When Lillie was 3 years old, she grabbed her thighs, sighed very loudly and said,
“Ugh, my legs are sooo fat.”
I would hope your reaction was the same as mine – surely, she didn’t just say her legs were fat. So, I turned down the radio (we were in the truck) and asked her as calmly as I could, “What did you say Lillie?”
And she repeated, “My legs are fat.”
My mind immediately ran through any and everything I may have said over the course of her entire lifetime that would have pushed her towards this conclusion. I came up with nothing. I don’t even say fat. I’ve even stopped other people from saying that in front of her. (I don’t have a problem with the word, to me it’s just an adjective, I have an issue with the context in which it was used.)
While I have had my fair share of weight issues, when I had Lillie, my perspective changed. My behaviors changed. I no longer made audible comments about my body or talked about food in a negative way (ex: I can’t eat that. It has too much fat. etc.) I became more active and my focus switched to being healthy as opposed to just being thin or restrictive. I had hoped by doing these things, by pro-actively sharing a positive body image in the woman she is around the most, that she would recognize her self-worth is not tied exclusively into her body – even though it can often feel that way for a girl, heck for a woman.
So, when she made this very wrong assessment about her growing body, about her toddler body, all I wanted to do was hug her, squish her close to me and tell her she was beautifully made no matter what size her thighs appeared to be. In fact, that’s probably what I would do to any of you lovely people reading right now but since she was only 3, I needed a more logical approach, one that would appeal to her current interests in the event that this would happen again. I didn’t want to ignore this comment and excuse it by thinking she wasn’t aware of what she was saying (but I mean, what if she knew exactly what she was saying and I just let her talk about herself in that way? Not acceptable.)
I decided to pull the truck over to the side of the road, asked God to help me find the words I needed and unbuckled my seat belt.
I knew by stopping the truck it would catch her attention and she immediately questioned, “Why are we stopping?”
And as I turned back to her, I found the words.
“Do you like to run?”
“And you love to play really hard, right? Going down the slide and swinging, right?”
“Well, the only way we are able to do those awesome, fun things is by having muscles. You know how we show our muscles in our arms?”
“We actually have muscles all over our body. In our legs, our back, even our face! Pretty cool, huh?”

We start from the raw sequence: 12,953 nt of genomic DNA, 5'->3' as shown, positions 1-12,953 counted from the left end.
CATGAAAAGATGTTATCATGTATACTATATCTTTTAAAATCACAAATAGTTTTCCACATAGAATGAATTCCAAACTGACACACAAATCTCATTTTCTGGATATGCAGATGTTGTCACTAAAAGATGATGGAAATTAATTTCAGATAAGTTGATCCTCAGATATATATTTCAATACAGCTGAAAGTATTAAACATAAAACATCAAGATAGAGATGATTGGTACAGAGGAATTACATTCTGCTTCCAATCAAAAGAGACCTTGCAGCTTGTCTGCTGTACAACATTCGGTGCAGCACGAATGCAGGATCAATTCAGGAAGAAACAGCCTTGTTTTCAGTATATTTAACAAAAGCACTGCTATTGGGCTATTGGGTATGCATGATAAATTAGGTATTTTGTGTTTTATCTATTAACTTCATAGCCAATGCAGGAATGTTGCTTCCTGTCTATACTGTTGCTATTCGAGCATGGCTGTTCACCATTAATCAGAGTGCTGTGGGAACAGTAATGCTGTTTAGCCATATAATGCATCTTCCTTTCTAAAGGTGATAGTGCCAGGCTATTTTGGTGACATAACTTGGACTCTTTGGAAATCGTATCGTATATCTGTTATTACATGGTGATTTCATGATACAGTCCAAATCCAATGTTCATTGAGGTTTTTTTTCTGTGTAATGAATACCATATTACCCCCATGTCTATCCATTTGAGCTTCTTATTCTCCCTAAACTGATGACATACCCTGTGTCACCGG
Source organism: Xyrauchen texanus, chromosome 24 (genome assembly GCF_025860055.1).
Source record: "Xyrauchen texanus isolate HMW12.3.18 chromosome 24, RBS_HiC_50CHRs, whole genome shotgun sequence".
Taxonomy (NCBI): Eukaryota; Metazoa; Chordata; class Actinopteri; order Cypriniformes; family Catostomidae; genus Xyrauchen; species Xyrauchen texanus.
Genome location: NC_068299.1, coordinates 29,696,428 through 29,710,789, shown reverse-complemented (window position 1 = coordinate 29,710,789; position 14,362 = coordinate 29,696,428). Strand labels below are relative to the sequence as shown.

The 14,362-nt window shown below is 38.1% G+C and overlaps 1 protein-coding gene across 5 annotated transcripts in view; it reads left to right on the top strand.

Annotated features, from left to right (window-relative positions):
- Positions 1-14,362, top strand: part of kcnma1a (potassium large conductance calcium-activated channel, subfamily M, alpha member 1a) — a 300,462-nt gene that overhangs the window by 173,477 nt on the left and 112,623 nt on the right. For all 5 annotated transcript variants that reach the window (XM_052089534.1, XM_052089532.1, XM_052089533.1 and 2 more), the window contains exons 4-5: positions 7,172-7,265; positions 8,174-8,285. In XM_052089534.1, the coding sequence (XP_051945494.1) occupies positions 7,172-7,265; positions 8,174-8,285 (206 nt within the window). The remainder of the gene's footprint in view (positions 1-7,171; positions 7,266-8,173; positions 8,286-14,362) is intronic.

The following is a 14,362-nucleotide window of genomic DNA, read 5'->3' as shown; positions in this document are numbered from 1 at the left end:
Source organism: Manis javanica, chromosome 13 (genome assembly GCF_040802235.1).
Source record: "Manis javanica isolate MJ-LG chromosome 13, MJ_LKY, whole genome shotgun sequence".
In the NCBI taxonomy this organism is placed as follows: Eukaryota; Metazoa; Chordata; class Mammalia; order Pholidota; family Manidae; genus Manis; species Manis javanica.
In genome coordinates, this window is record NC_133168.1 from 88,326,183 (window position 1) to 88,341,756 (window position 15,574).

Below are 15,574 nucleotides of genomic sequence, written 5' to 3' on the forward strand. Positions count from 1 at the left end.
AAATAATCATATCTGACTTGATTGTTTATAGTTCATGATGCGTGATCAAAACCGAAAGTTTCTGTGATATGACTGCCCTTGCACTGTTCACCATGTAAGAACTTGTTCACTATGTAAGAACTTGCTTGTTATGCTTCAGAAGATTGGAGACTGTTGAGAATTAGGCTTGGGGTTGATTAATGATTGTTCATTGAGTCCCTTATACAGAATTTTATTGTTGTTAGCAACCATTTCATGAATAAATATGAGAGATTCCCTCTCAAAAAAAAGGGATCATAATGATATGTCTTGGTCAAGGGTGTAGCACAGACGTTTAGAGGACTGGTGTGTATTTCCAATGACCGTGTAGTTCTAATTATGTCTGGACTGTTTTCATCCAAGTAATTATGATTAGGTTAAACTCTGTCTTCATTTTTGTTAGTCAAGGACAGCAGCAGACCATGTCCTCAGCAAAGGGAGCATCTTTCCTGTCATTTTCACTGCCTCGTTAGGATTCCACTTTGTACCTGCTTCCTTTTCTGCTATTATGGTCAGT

IN OUR FACE??
“Yep, that’s how we can smile. And that’s how we can run because of those muscles in our legs. That’s how mama runs. And how I pick you up in the air. It’s muscles.
So, saying your legs are fat isn’t exactly right. You just have big, strong muscles that we want to keep growing so we can run faster and play harder. That’s why we drink water and eat our fruits and vegetables, because they help our body grow those muscles. Okay?”
I turned back around and we went about the rest of our day. And for the last year, I’ve tried reinforcing that conversation whenever I could. She runs “super fast” (her words) and when she finishes she’ll show me her muscles. When she asks for a water instead of juice, I give her a high-five. When she chooses to eat a banana instead of ice cream, I comment on what a good choice she’s made for her body.
I hate that she ever thought her legs were fat but it did help make our health a part of the conversation and for that I’m grateful. I strive to show her a balance and I’m learning as I go. We still regularly cook chicken nuggets from box, eat ice cream, share a soda, make cookies (which includes eating the dough!) and enjoy what we eat. Food is not something we revolve our life around, it’s just something we take care of in order to have the energy to do the things we want to do.
As she gets older, we’ll work on expanding our knowledge of health & food & exercise based on her maturity and what’s going on in her life. (I remember kids making fun of others in my 1st grade for their size!)
This particular incident helps serve me as a reminder of how easily influenced small children can be, even if they don’t realize what it is they’re saying/conveying.
I still don’t know where she picked up that thought – whether it was from a friend from school who has heard her parents talk about being fat, or from something on television/radio, or from someone close to us who maybe made an off-the-cuff remark to another adult without realizing the impact those words would make, this is an important conversation to have with our children. Hell, it’s an important conversation to have with ourselves.
I know I’m not going to be able to protect her from everything. From people’s opinions, from the media, even from her own voice of doubt – but I do plan on giving her the tools to break free from those things. Kindness being one of the most important tools in my book – and not only to other people but to herself. Speaking kindly and positively about your your body and your character can drastically change your own attitude (living proof right here) and create a better quality of life for you & those around you. And that’s why, I stopped the truck. And why I didn’t chalk this up to a kids say the darndest thing moment. Because one day, that kid is going to be an adult and what a terrible waste of this beautiful life we have if all we concentrate on is how ‘fat’ our thighs are.